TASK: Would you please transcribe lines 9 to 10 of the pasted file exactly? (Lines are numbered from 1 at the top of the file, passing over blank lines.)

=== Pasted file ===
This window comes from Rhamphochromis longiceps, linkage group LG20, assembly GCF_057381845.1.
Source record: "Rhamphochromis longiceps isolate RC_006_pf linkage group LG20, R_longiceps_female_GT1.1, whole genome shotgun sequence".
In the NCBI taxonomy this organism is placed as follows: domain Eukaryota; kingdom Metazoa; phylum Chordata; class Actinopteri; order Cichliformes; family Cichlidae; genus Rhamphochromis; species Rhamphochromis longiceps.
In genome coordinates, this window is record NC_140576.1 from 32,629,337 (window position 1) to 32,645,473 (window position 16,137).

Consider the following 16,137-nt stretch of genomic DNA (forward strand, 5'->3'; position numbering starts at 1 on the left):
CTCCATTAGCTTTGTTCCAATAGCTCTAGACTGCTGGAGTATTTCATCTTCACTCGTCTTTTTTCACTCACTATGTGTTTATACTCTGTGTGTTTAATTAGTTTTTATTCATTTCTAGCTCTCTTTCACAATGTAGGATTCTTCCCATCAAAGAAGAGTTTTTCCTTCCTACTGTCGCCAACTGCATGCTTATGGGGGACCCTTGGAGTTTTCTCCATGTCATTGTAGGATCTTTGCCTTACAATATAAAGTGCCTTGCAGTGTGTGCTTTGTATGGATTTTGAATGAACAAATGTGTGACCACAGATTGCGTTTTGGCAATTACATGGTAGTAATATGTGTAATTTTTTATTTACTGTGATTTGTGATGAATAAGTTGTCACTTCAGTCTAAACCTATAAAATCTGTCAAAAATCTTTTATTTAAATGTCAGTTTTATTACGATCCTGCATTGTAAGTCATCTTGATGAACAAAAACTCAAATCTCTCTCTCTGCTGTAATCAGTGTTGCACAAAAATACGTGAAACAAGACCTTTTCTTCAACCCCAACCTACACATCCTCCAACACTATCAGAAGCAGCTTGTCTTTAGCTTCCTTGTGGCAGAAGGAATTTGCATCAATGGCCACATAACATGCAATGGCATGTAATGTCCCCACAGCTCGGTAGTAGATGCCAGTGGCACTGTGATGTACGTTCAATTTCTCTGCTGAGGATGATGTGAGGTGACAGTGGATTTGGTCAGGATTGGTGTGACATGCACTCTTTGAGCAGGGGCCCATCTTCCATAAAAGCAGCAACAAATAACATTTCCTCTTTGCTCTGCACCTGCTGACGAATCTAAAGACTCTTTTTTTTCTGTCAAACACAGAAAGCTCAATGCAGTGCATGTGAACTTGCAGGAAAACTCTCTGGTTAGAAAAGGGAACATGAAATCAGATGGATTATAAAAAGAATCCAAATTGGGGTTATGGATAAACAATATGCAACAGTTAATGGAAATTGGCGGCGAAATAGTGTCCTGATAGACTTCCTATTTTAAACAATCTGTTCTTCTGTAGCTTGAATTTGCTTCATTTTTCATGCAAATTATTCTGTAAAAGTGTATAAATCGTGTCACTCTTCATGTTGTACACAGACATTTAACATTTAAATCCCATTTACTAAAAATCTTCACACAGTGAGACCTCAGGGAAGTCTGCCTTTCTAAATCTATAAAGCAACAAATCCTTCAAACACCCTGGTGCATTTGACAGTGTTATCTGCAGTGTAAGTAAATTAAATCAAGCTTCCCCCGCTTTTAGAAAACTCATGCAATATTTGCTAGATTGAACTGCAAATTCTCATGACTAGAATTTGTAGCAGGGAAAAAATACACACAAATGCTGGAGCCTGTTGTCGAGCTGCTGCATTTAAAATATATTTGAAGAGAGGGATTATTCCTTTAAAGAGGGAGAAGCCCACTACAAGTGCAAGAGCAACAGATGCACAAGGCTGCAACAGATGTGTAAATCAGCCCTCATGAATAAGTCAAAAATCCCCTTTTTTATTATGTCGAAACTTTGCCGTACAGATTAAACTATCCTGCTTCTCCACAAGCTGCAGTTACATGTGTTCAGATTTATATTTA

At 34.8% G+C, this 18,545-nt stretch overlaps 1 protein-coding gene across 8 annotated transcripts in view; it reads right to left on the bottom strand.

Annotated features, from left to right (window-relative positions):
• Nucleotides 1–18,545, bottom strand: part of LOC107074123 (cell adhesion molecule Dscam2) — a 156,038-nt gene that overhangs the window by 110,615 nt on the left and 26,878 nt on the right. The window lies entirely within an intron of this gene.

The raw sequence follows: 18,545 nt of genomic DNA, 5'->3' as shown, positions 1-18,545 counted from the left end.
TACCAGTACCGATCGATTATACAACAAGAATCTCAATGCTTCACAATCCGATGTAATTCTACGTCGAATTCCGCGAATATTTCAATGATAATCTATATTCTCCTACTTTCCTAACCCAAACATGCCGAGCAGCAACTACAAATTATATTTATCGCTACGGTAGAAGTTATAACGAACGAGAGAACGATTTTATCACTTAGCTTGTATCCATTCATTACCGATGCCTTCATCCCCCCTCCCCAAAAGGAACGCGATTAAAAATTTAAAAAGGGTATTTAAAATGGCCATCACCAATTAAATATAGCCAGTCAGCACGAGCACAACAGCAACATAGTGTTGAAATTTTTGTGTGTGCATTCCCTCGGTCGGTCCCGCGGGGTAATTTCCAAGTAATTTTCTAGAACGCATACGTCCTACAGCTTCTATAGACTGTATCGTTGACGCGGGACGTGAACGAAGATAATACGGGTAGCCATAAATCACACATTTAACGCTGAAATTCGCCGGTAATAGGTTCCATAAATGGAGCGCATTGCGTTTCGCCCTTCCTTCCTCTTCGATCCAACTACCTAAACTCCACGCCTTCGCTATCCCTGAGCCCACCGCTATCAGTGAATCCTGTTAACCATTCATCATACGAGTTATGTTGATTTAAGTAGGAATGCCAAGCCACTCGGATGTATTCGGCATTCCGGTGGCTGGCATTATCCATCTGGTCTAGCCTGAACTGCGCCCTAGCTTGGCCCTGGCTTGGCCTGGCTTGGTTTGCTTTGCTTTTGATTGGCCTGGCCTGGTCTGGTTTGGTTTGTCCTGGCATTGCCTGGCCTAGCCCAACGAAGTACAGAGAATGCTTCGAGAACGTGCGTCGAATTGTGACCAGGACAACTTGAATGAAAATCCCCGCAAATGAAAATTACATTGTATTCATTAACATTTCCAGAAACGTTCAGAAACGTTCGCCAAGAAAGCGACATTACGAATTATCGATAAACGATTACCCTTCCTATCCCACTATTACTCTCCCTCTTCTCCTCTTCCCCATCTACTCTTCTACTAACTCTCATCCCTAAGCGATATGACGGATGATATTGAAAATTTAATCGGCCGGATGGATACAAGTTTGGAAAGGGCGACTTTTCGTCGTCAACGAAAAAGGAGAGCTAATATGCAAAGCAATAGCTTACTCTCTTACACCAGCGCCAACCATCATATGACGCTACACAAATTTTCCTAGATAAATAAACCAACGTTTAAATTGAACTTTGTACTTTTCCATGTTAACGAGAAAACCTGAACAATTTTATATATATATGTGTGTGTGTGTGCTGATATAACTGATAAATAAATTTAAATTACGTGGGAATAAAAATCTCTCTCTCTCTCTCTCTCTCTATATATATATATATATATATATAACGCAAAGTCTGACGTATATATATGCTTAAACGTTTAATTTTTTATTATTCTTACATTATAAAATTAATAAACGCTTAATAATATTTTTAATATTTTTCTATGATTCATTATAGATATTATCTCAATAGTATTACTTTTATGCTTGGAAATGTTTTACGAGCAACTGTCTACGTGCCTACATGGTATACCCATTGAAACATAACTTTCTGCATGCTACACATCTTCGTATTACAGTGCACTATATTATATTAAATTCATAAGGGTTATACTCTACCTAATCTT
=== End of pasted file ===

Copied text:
• Nucleotides 1–18,545, bottom strand: part of LOC107074123 (cell adhesion molecule Dscam2) — a 156,038-nt gene that overhangs the window by 110,615 nt on the left and 26,878 nt on the right. The window lies entirely within an intron of this gene.

The raw sequence follows: 18,545 nt of genomic DNA, 5'->3' as shown, positions 1-18,545 counted from the left end.